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Manual lymphatic drainage improves the quality of life in patients with chronic venous disease: a randomized controlled trial.
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PMID:  23847666     Owner:  NLM     Status:  PubMed-not-MEDLINE    
Abstract/OtherAbstract:
INTRODUCTION: Manual lymphatic drainage (MLD) is an adjunctive method of chronic venous disease (CVD) therapy. Evaluation of the change at the clinical stage, hemodynamic parameters and quality of life (QoL) following venous system surgery in CVD patients undergoing MLD preoperatively are the most interesting aspects of the study.
MATERIAL AND METHODS: The CVD patients qualified for elective surgery of the venous system were randomly divided into 2 groups: the MLD group (n = 38) and the control group (n = 32). In the preoperative period, the MLD group underwent a series of MLD through a period of 2 weeks. The control group did not undergo MLD preoperatively. Both groups were evaluated for CVD staging on the day of qualification for surgery and between 25 and 30 days post-operatively. Additionally, the MLD group was evaluated after the series of MLD. The CVD staging was evaluated in both groups with a QoL questionnaire (CIVIQ), CEAP classification, foot volumetry (FV) and venous refilling time (VRT).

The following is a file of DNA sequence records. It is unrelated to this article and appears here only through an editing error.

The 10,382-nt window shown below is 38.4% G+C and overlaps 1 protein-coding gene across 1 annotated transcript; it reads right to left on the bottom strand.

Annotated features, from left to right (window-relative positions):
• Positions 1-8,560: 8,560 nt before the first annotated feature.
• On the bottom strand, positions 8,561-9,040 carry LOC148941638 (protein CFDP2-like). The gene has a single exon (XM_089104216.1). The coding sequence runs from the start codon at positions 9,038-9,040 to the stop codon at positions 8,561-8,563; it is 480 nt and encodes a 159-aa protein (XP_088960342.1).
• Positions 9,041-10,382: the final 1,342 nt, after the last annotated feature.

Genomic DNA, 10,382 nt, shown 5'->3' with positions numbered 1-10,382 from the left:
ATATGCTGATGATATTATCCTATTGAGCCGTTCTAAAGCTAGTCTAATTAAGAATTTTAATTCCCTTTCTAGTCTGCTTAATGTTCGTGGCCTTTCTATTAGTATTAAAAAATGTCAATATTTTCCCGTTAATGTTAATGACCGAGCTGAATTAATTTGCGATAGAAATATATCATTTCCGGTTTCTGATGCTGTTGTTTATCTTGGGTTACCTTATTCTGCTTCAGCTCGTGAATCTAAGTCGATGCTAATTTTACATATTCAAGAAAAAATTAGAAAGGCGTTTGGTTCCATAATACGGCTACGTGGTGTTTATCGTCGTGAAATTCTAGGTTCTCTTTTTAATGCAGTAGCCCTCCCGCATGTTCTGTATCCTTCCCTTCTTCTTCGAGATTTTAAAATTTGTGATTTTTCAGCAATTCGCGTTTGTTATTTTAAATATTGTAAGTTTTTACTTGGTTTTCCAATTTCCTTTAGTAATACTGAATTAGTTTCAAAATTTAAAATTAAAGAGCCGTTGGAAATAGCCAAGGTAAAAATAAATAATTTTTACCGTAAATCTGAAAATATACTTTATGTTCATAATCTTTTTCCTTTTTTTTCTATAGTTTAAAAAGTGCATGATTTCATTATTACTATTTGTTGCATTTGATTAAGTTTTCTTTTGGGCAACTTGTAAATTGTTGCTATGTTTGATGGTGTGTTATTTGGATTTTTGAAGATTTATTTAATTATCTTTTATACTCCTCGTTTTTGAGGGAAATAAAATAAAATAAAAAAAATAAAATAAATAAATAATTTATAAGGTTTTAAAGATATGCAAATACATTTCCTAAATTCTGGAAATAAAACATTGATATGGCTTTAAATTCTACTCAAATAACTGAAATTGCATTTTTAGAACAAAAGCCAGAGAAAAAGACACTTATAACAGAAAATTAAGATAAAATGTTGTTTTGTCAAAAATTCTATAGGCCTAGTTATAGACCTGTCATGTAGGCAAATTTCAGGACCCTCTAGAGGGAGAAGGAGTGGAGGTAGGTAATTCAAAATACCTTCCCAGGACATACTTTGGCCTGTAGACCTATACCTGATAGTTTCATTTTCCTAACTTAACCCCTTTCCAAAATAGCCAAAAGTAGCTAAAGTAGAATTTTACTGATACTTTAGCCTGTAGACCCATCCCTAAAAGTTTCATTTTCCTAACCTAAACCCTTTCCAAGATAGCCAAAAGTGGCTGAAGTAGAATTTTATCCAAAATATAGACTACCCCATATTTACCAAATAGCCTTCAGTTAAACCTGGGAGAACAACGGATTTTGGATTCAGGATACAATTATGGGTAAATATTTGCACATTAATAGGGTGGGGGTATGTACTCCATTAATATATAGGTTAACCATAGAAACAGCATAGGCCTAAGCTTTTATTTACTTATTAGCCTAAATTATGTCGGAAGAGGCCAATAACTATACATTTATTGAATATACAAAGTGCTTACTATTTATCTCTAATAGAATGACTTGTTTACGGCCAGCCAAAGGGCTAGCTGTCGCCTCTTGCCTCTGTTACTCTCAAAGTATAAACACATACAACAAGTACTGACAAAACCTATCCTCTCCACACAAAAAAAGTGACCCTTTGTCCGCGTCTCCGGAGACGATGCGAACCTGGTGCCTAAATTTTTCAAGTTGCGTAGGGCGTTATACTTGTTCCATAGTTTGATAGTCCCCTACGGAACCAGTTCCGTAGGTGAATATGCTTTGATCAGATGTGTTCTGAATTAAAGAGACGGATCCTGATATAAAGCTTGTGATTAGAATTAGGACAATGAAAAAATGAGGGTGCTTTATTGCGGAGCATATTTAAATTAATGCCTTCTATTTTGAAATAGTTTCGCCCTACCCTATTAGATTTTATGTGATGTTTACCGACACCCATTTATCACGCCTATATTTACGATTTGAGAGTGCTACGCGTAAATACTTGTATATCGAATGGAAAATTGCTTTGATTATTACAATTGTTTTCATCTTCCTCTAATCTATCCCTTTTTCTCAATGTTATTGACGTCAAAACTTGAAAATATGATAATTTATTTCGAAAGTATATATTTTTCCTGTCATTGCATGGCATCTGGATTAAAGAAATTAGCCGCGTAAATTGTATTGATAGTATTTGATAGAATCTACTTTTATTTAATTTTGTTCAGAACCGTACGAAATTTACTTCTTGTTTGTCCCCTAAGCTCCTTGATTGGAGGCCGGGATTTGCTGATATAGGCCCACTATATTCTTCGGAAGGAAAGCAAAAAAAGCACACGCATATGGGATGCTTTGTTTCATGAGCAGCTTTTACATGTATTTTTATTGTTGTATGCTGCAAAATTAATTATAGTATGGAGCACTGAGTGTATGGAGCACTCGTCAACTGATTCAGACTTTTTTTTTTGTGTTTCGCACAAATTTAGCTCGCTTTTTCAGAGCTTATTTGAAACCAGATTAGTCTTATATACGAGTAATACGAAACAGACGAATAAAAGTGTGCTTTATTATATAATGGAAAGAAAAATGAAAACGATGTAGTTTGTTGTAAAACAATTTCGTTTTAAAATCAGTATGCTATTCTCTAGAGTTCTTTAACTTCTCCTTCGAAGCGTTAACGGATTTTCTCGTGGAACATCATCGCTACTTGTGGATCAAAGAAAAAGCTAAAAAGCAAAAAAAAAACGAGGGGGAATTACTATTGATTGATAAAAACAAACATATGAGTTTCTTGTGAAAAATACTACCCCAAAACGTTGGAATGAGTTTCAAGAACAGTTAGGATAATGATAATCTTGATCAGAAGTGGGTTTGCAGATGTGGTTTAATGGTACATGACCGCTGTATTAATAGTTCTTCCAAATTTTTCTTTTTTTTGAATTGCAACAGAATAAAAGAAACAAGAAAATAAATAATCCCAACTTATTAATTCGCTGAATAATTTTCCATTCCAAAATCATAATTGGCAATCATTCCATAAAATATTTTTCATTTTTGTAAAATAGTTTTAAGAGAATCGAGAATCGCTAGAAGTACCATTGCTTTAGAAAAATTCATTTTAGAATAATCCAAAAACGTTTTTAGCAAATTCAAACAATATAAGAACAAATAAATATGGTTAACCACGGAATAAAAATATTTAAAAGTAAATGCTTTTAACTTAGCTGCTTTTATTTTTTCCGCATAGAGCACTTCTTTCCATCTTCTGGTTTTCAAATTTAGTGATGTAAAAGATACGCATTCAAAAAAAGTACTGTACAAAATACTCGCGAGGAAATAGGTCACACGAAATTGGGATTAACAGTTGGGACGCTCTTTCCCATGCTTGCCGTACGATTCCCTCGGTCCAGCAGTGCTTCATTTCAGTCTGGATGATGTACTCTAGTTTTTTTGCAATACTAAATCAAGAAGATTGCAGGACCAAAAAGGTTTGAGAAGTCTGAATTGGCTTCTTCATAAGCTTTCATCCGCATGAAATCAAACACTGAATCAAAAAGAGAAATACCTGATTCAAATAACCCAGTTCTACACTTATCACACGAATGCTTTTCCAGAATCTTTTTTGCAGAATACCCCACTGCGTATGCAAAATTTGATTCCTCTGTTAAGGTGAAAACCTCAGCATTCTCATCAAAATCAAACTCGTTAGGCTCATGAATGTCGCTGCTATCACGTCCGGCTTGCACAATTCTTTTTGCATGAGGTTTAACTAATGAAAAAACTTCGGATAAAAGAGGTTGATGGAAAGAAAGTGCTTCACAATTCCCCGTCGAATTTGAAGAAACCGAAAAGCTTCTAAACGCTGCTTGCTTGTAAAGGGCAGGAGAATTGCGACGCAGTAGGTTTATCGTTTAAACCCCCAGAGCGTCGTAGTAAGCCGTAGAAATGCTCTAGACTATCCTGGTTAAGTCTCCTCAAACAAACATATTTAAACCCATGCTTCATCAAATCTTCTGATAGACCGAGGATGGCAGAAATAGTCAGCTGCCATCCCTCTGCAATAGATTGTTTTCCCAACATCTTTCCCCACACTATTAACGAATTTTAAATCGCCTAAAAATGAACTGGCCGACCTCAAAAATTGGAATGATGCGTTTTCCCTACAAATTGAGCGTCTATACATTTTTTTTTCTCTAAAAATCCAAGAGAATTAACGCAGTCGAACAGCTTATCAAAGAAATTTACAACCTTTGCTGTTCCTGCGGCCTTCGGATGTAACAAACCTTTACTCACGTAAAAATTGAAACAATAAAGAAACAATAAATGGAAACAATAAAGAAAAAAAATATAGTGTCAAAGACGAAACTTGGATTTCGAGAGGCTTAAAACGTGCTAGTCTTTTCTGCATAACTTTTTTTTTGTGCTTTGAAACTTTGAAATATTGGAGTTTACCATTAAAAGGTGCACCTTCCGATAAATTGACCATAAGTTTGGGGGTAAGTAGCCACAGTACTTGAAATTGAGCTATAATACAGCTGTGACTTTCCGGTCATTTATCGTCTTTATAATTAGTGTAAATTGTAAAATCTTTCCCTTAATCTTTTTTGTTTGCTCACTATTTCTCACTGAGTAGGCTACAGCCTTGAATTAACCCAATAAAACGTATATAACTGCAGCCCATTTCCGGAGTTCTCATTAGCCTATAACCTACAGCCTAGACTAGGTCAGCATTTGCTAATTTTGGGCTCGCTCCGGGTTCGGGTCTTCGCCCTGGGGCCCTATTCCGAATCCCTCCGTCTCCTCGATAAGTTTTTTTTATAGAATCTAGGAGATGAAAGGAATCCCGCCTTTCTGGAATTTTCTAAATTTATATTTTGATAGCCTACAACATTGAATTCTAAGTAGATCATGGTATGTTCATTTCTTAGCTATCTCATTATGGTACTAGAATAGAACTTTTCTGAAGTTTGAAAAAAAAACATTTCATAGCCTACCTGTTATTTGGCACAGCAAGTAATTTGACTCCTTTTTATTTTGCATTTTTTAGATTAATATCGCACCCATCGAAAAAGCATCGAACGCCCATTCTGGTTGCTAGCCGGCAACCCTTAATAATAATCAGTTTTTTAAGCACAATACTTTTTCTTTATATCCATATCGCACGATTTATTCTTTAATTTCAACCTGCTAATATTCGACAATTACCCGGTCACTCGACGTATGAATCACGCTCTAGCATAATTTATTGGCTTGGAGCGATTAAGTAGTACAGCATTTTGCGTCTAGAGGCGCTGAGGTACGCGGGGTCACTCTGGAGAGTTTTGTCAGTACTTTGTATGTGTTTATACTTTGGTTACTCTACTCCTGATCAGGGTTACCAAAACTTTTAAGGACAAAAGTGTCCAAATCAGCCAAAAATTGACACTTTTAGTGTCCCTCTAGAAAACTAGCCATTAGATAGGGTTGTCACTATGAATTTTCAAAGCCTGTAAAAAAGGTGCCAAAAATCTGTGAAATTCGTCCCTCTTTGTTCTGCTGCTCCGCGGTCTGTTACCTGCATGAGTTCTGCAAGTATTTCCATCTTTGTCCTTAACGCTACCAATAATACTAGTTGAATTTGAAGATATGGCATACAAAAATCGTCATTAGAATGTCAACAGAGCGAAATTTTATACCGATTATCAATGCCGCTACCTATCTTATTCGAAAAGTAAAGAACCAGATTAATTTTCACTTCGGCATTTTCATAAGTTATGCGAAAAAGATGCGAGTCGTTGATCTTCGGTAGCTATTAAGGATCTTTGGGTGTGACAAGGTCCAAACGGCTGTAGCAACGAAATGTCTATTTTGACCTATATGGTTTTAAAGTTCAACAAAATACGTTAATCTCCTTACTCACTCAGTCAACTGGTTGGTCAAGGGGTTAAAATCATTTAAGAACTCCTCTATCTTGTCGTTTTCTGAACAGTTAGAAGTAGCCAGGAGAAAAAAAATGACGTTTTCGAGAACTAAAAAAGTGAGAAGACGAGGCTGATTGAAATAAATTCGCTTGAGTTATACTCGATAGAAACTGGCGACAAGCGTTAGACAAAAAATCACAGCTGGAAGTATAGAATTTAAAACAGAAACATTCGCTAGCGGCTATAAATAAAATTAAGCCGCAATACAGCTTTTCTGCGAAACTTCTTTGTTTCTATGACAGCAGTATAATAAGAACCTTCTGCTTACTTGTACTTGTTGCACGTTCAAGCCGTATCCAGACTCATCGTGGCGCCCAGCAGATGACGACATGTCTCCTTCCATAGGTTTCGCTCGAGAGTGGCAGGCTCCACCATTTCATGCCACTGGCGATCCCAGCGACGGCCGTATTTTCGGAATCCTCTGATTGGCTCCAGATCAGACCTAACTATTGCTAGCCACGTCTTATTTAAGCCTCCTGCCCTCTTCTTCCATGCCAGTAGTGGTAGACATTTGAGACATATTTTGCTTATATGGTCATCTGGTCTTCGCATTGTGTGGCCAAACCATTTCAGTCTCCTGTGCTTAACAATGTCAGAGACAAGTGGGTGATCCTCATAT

RESULTS: PARAMETER VALUES OBTAINED IN THE MLD GROUP (BEFORE TREATMENT/AFTER MLD/AFTER SURGERY): CEAP 2.23/2.15/2.10, VRT 15/13/15.6, FV 3625/3472/3418, CIVIQ-complaints: 54.4/43.8/38.2 and CIVIQ-meaning: 57.3/49.3/43.1. Parameter values obtained in control group (before surgery/after surgery): CEAP 2.4/2.12, VRT 13/14.9, FV 3581/3559, CIVIQ-complaints: 51.9/38.7 and CIVIQ-meaning: 53.7/40.6. The CVD patients statistically improved in CEAP staging, FV and QoL in both groups (p < 0.05).
CONCLUSIONS: The MLD alone significantly reduced FV in patients with CVD, also improving their QoL. The MLD applied in CVD patients at the preoperative stage results in better surgical outcome, which is demonstrated by reduced disease progression, FV reduction and improvement in the QoL.
Authors:
Pawel Molski; Jacek Kruczyński; Andrzej Molski; Stanislaw Molski
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Publication Detail:
Type:  Journal Article     Date:  2013-05-27
Journal Detail:
Title:  Archives of medical science : AMS     Volume:  9     ISSN:  1734-1922     ISO Abbreviation:  Arch Med Sci     Publication Date:  2013 Jun 
Date Detail:
Created Date:  2013-07-12     Completed Date:  2013-07-12     Revised Date:  2013-07-15    
Medline Journal Info: